Zebra mussels have become a household name because of the significant environmental and economic damage they have caused across the Great Lakes region. Now, recent scientific findings show that another aquatic invasive species may have entered southern Lake Michigan.
On July 8, water samples collected from the Calumet Harbor by researchers from The Nature Conservancy, University of Notre Dame, and Central Michigan University tested positive for Eurasian ruffe DNA. The fact that these samples were found at the mouth of the Chicago Area Waterway System means that if ruffe are present, they not only pose enormous risks to the southern Great Lakes, but to the Mississippi River basin as well.
The Waterway System consists of more than 100 miles of canals and waterways, including the Chicago River and the Calumet River. The system moves storm water and sewage away from Chicago’s water supply and creates an artificial connection between the Mississippi River and Lake Michigan. This artificial connection is a high-risk area for the movement of aquatic invasive species in both directions. Zebra mussels and round goby easily moved through the Waterway System to invade the Mississippi basin, and more are on the way. Another 29 aquatic invasive species in the Great Lakes could swim or float through the Waterway System and enter the Mississippi basin — one of which is Eurasian ruffe.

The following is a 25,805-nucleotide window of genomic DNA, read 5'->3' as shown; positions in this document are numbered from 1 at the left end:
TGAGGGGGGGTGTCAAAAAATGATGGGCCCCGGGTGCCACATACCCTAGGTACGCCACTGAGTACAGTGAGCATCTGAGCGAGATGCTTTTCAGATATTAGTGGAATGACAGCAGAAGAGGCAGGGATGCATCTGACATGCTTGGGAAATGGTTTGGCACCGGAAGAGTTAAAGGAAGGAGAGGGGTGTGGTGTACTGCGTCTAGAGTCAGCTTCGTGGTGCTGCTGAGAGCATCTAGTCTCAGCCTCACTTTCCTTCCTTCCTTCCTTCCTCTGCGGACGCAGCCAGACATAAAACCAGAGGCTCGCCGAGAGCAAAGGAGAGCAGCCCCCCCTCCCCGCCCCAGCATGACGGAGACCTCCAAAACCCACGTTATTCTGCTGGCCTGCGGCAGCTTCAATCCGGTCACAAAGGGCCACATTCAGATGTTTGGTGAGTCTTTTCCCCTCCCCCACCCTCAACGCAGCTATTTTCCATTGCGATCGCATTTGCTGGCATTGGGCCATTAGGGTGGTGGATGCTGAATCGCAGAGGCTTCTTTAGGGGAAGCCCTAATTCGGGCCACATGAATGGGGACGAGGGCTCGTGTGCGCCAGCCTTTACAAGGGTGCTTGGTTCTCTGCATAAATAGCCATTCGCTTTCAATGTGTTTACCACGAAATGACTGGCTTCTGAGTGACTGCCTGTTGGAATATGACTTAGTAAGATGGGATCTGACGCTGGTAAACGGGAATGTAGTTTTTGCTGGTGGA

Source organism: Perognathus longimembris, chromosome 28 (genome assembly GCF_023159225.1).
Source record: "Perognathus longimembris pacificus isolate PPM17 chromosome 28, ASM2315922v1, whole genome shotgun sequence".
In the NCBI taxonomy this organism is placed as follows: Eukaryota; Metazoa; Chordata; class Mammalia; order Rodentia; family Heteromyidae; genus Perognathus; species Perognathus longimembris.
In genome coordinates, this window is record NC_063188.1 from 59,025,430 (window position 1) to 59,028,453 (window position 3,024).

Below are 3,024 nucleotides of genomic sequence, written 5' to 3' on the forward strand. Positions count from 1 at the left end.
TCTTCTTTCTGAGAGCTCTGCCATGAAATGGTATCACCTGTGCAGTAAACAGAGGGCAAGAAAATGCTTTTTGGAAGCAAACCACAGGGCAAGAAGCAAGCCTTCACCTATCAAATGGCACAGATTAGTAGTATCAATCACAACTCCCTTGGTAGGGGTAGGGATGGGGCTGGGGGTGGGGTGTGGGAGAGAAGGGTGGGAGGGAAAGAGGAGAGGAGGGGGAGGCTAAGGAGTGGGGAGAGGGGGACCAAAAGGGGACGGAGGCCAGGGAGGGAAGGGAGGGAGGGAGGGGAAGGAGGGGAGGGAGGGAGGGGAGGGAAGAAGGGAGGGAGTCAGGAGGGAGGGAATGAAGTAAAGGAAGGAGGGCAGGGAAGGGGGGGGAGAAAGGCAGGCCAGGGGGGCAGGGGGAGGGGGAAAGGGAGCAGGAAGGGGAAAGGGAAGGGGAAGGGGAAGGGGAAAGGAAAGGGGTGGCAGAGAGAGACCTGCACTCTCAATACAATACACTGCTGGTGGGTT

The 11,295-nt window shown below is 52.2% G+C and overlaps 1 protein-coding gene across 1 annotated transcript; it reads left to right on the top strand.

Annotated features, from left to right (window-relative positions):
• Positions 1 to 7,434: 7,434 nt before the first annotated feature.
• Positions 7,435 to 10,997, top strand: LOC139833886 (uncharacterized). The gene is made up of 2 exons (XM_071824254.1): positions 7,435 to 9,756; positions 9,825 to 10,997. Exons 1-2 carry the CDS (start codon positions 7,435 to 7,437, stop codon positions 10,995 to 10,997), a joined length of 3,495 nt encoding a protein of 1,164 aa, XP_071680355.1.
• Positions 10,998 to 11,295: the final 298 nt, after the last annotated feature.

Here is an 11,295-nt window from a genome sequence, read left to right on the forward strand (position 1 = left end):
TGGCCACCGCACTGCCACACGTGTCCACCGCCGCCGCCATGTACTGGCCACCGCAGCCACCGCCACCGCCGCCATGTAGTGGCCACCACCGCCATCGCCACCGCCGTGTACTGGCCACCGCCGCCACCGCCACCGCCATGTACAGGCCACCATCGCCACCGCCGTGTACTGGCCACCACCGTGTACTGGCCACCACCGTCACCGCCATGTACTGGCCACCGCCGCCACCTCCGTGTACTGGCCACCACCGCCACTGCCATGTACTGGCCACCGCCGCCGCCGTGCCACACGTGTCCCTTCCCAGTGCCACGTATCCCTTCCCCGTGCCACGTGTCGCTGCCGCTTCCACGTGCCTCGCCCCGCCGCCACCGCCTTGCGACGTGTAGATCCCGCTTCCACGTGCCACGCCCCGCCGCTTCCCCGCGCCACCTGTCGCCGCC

Eurasian ruffe were introduced into Lake Superior from ships’ ballast water in the mid-80s, and have slowly spread into northern Lake Michigan and Lake Huron. If ruffe establish in the southern lakes, they may compete with native species like walleye and perch. Additionally, this fish potentially poses a grave threat to the Mississippi River basin, as its tributaries have nearly twice the number of native fish as the Great Lakes and are considered the world center of freshwater mussel diversity.